Next week's Federal Budget is the Government's opportunity to open the books of the nation and let everyone see the state of our economy. It is also a convenient platform for the Government to announce savings and spending measures across every portfolio. With regard to tax, we remain hopeful that our long-standing arguments against the excess super contributions tax being applied to inadvertent breaches of the caps will be heeded and the Government will announce some relief. Other measures likely include changes to the ability to access the same level of effective tax-free threshhold when a trust distributes income to a child beneficiary and changes to the FBT statutory formula method for cars.
The Tax Institute's President, Peter Murray FTIA, will join me in the Budget 'lock-up' on Tuesday afternoon, where we will have the ability to see all of the Budget papers and announcements ahead of their public release at 7.30pm that day. Members will receive our comments on the Budget and a summary of the tax measures via a special edition of TaxVine sent shortly after the Treasurer gets to his feet in the House of Representatives to deliver the Budget speech.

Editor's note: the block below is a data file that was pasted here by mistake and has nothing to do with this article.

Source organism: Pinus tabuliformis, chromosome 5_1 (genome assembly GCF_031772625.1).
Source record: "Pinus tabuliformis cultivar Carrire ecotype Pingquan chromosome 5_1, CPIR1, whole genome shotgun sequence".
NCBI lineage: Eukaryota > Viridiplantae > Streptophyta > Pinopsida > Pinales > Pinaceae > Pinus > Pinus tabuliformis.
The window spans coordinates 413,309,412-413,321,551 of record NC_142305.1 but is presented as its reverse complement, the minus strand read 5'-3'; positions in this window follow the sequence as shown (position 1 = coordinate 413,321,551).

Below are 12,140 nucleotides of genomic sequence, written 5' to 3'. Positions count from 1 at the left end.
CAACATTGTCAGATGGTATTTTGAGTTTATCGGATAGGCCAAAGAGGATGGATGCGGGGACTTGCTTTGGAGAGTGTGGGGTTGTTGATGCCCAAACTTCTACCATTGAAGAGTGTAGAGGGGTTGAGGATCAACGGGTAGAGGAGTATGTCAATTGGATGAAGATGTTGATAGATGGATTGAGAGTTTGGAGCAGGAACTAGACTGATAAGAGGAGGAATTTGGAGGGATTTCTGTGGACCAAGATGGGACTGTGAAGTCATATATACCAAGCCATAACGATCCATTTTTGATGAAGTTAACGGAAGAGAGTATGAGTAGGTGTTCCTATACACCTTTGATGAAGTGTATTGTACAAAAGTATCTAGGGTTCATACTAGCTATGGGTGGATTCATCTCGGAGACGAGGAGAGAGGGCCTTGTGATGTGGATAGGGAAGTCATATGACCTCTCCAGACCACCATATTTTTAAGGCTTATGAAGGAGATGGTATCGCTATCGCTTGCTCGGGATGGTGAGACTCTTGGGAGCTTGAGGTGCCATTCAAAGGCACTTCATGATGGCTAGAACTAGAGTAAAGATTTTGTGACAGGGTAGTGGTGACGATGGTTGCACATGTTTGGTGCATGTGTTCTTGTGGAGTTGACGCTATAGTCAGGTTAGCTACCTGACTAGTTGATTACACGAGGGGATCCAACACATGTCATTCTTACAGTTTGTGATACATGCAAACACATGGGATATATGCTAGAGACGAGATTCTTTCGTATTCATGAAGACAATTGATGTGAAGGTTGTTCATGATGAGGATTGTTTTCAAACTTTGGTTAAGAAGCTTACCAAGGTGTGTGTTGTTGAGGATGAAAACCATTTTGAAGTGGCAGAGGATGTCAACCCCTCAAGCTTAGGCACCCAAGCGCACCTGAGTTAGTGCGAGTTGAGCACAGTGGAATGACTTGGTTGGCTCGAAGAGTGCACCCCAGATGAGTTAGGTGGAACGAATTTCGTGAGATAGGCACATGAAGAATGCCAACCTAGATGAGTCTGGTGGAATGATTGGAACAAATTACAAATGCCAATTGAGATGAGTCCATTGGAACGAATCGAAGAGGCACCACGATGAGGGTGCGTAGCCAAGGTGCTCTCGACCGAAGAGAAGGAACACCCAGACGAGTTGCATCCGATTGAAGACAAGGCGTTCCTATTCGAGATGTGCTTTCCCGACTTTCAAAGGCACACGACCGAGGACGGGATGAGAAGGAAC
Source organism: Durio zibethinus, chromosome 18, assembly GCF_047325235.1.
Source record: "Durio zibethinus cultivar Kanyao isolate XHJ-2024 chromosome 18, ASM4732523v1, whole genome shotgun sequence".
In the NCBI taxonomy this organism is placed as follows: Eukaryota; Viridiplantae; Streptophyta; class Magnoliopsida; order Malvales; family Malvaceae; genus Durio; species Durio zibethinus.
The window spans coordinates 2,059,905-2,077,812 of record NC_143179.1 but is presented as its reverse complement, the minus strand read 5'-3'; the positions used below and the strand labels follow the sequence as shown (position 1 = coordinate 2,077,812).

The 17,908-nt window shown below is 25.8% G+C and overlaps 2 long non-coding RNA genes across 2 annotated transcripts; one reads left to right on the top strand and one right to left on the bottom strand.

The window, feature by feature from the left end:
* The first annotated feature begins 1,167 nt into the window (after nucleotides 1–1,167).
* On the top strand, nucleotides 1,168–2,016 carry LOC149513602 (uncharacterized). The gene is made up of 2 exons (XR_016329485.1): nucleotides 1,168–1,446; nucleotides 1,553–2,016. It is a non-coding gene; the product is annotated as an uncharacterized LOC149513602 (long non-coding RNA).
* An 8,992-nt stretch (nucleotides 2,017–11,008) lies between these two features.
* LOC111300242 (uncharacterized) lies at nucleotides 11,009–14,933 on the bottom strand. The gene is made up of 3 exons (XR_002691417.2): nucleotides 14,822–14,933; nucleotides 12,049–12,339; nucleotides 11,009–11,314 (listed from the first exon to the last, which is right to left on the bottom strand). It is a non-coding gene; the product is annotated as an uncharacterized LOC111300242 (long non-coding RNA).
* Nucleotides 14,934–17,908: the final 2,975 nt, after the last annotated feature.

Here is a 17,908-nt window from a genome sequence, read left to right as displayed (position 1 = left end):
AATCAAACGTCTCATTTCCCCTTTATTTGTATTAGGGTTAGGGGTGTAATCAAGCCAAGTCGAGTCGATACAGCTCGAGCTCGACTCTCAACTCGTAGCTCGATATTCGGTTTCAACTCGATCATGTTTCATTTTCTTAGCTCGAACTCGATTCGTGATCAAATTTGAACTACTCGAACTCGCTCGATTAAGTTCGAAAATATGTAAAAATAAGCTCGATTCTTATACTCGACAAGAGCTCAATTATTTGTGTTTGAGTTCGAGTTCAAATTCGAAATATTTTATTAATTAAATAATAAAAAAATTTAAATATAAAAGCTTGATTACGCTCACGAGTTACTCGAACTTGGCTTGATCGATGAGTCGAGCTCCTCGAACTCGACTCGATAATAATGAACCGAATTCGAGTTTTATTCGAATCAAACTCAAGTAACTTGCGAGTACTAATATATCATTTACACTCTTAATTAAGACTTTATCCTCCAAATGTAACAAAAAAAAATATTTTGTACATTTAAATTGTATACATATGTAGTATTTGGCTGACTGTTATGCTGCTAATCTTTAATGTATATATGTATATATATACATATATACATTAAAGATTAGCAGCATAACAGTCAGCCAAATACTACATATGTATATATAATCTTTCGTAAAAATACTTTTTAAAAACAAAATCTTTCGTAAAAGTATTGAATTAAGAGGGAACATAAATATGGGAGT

In other news, yesterday saw the Government release the Inspector-General of Taxation's report into the ATO's Change Program. The Tax Institute's media release can be accessed here. Tax professionals welcome the acknowledgement of the stress caused by the ATO’s implementation of the Change Program. The long-awaited report into the Program underlined deficiencies in system testing and communication of issues to tax professionals and the broader community.
The ATO has shown the ability to learn from the mistakes of the Change Program and lift its game in communicating potential problems. Members will remember the white-hot frustration felt by many during the Change Program implementation over a year ago. The period is one that members would rather forget. The Inspector-General’s report draws a line under this episode and points the way forward. The tax system is too big and too important to be allowed to be disrupted by IT problems. It’s good to see the ATO admitting there were problems and now agreeing to establish further processes to try to get it right next time. The pace of technological upgrades will accelerate as the ATO responds to the need for systemic improvements. While we note the report’s comment that the ATO was in a position where it had to ‘go live’ with its new system when it did, we hope it will engage in more comprehensive testing before future upgrades, and that its communication of any problems is more proactive and transparent.
Robert Jeremenko FTIA